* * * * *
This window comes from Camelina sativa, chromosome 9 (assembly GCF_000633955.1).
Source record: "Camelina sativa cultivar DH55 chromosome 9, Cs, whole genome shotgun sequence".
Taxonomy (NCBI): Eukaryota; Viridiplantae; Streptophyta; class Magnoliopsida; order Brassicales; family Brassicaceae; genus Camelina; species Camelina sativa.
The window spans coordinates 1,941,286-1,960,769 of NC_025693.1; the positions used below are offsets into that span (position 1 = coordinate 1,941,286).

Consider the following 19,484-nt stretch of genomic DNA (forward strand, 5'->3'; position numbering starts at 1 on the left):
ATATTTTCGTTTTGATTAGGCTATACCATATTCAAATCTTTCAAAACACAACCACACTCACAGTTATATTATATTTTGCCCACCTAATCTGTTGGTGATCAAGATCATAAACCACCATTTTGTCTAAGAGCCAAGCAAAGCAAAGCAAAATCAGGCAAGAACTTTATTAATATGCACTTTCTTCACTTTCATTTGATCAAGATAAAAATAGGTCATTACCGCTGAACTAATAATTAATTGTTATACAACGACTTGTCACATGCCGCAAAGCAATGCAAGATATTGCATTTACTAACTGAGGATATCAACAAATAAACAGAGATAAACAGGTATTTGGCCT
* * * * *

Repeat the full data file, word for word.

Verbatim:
This window comes from Camelina sativa, chromosome 9 (assembly GCF_000633955.1).
Source record: "Camelina sativa cultivar DH55 chromosome 9, Cs, whole genome shotgun sequence".
Taxonomy (NCBI): Eukaryota; Viridiplantae; Streptophyta; class Magnoliopsida; order Brassicales; family Brassicaceae; genus Camelina; species Camelina sativa.
The window spans coordinates 1,941,286-1,960,769 of NC_025693.1; the positions used below are offsets into that span (position 1 = coordinate 1,941,286).

Consider the following 19,484-nt stretch of genomic DNA (forward strand, 5'->3'; position numbering starts at 1 on the left):
ATATTTTCGTTTTGATTAGGCTATACCATATTCAAATCTTTCAAAACACAACCACACTCACAGTTATATTATATTTTGCCCACCTAATCTGTTGGTGATCAAGATCATAAACCACCATTTTGTCTAAGAGCCAAGCAAAGCAAAGCAAAATCAGGCAAGAACTTTATTAATATGCACTTTCTTCACTTTCATTTGATCAAGATAAAAATAGGTCATTACCGCTGAACTAATAATTAATTGTTATACAACGACTTGTCACATGCCGCAAAGCAATGCAAGATATTGCATTTACTAACTGAGGATATCAACAAATAAACAGAGATAAACAGGTATTTGGCCT